If it is at least possible that Ana mistakes her physical desires for spiritual yearnings, there is no doubt that Don Fermin, the canon theologian, makes the same mistake. He is introduced as proud and ambitious, strong, powerful, and virile. But he takes his calling seriously enough not to break his chastity. (At least, not with Ana: women from the lower orders- maidservants and the like – are fair game.) When he becomes Ana’s confessor, he falls head over heels in love with her: indeed, he becomes quite besotted. But he convinces himself, and convinces Ana, that theirs is a “spiritual” union. He is grossly mistaken. When Ana betrays him to form a less-than-spiritual union with Don Alvaro, the canon theologian’s reaction, too,is less than spiritual: it is, indeed, quite volcanic. Here, again, Alas’ fictional world diverges from Flaubert’s: the eruptive force of Don Fermin’s fierce passions has no place in the world of Madame Bovary.

The third member of the triangle here is, of course, the lover, in this case, the experienced “seducer” – and, indeed, rapist, as rape counted as “seduction” in this proper and moral society – Don Alvaro. He is a “man of the world”, as they say; Ana, on the other hand, has led a very sheltered life, both before and after her marriage. Once Don Alvaro gets the opportunity, he knows precisely what to do to get her into bed, to convince her that in him she would find the true object of her aspirations, her desires. She is putty in his hands. It is an expert seduction, to be sure, and how ironic it is that so high-minded a lady as Ana, so demure, so far above the salacious gossipmongering and sexual flaunting of the other ladies, should fall for someone such as Don Alvaro. But fall she does, and to Don Fermin, the sense of betrayal is earth-shattering: his entire being, which he had invested in Ana, collapses; his belief that he had with her a “spiritual union”, disintegrates. He could not have reacted more violently had he been her husband.

It is unusual to have a love triangle from which the husband is excluded, but the husband here, an elderly retired judge, seems almost completely sexless. Even when presented with evidence of his wife’s infidelity, he seems almost incapable of summoning up the passion that he knows he should, under the circumstances, feel. His interests lie elsewhere – in hunting, and in classical drama, from which he would delightedly recite the most passionate of lines, without being able to feel any of that passion himself in his real life. It would have been easy to have turned him into a mere comic figure, but, despite the unremitting cynicism of the narrative, he emerges – to me, at least – as curiously sympathetic: he is a man so immersed in his own little world, and so unthinkingly happy in it, and so utterly blind to anything outside it, that when that outside world intrudes into his own, he is lost. A nincompoop he may be, but this judge, so helpless because he is so incapable of judgement, does, I think, arouse more pity than disdain.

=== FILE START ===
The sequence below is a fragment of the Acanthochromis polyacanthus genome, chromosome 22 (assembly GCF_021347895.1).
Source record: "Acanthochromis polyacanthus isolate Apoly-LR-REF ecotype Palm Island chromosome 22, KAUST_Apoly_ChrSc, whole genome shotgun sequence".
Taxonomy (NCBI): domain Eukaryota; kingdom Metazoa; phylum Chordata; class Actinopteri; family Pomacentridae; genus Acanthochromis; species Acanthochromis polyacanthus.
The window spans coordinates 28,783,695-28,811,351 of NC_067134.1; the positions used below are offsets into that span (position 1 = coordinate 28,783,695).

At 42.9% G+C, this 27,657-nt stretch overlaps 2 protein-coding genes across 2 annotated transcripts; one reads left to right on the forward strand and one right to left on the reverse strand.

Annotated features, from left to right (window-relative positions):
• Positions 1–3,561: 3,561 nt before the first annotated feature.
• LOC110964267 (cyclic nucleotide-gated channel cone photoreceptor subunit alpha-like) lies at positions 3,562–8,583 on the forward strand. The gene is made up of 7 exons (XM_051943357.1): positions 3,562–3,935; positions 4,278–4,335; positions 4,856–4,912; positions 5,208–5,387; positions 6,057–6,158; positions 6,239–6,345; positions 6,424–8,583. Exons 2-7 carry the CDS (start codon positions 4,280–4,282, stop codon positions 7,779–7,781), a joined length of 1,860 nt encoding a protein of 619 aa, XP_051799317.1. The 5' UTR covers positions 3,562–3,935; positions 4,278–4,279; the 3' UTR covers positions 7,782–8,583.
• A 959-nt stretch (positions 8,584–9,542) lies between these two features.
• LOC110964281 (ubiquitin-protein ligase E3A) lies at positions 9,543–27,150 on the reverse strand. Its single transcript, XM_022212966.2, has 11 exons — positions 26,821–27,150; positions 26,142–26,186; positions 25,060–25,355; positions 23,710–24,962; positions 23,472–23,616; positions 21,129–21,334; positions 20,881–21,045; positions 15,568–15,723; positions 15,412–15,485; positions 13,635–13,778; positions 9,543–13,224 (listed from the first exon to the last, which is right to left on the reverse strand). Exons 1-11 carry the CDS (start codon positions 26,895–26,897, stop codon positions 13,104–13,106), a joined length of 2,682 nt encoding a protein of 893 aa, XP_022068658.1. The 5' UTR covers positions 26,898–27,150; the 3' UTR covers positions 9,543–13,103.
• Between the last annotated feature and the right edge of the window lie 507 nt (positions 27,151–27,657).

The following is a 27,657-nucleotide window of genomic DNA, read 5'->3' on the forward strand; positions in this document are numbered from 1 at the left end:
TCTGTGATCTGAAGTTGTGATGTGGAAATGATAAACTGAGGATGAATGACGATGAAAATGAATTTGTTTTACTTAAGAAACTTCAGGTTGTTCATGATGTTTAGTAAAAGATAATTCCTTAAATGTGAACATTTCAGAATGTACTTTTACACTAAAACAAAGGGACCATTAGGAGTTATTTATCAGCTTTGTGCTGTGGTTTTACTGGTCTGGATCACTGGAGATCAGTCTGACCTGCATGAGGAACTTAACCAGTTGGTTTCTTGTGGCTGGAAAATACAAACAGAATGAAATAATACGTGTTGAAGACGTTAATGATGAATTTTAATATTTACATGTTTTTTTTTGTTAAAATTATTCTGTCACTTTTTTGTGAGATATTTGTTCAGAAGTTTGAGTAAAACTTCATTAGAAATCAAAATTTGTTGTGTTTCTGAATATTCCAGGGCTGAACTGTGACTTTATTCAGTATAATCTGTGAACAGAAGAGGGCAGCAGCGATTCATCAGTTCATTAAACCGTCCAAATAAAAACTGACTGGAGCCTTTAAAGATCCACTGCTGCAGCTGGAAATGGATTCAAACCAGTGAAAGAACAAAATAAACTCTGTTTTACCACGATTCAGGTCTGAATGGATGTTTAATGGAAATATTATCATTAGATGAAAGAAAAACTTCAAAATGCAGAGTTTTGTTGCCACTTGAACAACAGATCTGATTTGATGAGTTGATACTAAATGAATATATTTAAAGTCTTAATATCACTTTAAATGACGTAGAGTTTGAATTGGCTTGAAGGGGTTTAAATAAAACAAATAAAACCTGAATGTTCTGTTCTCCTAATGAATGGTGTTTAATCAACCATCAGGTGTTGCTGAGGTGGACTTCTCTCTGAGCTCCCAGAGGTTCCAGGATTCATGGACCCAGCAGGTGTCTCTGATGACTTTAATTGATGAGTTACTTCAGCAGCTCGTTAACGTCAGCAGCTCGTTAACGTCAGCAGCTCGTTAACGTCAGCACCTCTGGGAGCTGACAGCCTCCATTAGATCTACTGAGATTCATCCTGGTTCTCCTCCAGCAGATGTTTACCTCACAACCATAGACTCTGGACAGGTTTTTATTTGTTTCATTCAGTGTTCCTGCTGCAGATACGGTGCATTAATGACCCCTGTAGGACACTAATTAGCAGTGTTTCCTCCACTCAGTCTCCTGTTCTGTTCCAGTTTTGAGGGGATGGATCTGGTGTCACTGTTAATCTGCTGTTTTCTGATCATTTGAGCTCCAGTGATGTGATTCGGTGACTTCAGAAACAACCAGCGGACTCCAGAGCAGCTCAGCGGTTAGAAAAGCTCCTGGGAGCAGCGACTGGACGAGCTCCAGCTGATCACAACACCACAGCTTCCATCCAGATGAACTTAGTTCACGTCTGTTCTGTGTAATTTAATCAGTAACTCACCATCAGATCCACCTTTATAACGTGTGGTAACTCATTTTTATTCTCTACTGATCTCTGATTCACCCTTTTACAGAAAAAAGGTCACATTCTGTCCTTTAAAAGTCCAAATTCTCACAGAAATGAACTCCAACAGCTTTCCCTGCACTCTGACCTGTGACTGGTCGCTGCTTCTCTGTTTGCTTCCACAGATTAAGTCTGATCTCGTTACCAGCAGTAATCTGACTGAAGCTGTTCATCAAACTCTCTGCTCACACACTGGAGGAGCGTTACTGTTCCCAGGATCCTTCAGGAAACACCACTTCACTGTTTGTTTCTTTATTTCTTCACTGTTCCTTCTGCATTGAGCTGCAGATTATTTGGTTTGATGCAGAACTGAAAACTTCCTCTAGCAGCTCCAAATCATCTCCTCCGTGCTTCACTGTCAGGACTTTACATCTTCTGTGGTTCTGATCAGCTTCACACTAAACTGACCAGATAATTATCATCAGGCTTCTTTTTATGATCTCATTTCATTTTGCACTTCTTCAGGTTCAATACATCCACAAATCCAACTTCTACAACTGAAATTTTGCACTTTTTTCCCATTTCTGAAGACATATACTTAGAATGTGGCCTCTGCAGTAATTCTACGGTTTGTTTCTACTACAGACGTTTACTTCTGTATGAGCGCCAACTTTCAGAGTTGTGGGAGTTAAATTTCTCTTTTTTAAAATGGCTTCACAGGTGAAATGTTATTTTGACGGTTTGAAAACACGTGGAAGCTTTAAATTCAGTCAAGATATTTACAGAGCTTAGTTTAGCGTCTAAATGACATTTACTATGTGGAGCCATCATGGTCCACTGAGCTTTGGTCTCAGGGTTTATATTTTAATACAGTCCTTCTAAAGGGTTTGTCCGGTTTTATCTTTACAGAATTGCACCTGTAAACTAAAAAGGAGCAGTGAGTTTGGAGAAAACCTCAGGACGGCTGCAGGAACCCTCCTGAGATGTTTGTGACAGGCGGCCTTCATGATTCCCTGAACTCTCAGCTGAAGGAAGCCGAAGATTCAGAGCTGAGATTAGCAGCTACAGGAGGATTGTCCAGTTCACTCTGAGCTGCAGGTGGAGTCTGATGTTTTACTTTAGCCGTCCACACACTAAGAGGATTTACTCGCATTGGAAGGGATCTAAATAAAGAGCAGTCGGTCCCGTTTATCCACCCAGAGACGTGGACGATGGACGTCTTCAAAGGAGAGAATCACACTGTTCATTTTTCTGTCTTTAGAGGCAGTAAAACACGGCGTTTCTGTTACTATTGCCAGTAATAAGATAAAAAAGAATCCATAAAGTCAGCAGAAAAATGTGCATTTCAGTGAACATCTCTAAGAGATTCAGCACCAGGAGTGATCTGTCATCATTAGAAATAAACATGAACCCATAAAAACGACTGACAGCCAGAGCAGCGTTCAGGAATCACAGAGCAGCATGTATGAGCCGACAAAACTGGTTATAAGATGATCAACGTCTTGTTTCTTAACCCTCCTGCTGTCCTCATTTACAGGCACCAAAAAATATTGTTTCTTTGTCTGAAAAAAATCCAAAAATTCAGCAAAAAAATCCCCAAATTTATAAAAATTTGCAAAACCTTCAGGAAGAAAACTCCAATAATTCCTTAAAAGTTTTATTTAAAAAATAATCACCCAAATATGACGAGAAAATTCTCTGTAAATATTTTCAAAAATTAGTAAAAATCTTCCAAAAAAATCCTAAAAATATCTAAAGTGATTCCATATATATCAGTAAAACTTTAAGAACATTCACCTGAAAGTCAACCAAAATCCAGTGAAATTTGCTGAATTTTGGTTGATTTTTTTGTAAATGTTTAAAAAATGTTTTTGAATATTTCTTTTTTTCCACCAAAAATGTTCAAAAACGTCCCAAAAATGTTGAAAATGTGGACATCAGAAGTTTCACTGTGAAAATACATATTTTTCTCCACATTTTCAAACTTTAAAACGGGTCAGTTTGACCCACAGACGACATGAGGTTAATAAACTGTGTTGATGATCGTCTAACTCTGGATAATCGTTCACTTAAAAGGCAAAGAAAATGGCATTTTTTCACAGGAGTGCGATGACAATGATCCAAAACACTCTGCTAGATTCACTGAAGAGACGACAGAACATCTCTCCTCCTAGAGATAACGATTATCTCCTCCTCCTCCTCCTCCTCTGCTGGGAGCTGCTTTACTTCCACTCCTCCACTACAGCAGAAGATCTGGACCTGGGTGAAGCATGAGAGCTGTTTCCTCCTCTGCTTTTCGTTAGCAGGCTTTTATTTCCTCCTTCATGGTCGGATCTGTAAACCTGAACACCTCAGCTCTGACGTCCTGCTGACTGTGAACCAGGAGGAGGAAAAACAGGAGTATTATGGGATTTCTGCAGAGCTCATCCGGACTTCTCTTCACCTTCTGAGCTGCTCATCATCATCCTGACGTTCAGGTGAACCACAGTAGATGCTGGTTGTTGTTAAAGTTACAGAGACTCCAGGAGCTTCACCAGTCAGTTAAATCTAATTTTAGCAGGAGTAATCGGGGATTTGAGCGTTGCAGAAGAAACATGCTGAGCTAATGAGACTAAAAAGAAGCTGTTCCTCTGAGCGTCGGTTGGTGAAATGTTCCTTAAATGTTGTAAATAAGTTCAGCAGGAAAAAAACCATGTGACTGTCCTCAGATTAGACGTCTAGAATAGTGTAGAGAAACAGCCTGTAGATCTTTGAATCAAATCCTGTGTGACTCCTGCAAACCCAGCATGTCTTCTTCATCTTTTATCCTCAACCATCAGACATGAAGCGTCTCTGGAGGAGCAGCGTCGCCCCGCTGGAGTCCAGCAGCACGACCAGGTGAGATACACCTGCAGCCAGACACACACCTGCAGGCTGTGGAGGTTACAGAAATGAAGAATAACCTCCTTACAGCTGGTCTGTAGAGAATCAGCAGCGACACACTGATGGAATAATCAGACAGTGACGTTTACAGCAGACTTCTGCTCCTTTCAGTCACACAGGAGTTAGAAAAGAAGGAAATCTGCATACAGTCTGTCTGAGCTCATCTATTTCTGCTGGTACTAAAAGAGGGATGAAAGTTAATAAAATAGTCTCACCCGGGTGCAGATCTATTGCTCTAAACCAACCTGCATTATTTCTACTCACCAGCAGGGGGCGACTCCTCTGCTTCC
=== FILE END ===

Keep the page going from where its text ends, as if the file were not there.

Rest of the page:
So this, then, is the story, and a fairly simple story it is too. And yet, it is of epic length. Indeed, I can think of many a novel whose content may be described as “epic” that are, nonetheless, much shorter than this.

The length is accounted for, I think, by the meticulousness of Alas’ approach. Not for him to give a rough impression of the town Vetusta (a fictionalised Orvieto), or to drop suggestions into the reader’s mind and leave it there: he has, meticulously, to bring the entire town to life, detailing its streets, its social institutions, its citizens, and give them all weight and solidity. And he delves into his characters’ minds – what they think, what they feel, how they view themselves and each other. Even minor characters do not escape his detailed scrutiny.

Of course, he knew that he was risking writing a very boring novel: it cannot be an easy thing, after all, to depict tedium without being tedious oneself. And in his constant use of irony – it is impossible to ignore the influence of Flaubert here – he further risks alienating the reader from the characters: irony, after all, invariably distances. But, although the novel is (or, at least, seemed to me) frequently suffocating, it is never dull. The sense of suffocation is, I think, deliberate: it is not enough to be told of the sense of suffocation felt by Ana – we have to experience it also. But tedium is kept at bay by the sheer polish of the writing, and by the vitality he manages to inject into even the most insignificant of the characters. Flaubert managed to make his readers interested in even someone such as Félicité (“Un Coeur Simple”), a character whom, in real life, we’d probably find too dull to want to spend much time with; Alas has the same ability to arouse interest in characters who, in real life, are likely to arouse in us little but a sense of tedium. And, to be entirely honest, I’m not quite sure how either Flaubert or Alas pulls this off. But it is fascinating to see them do it.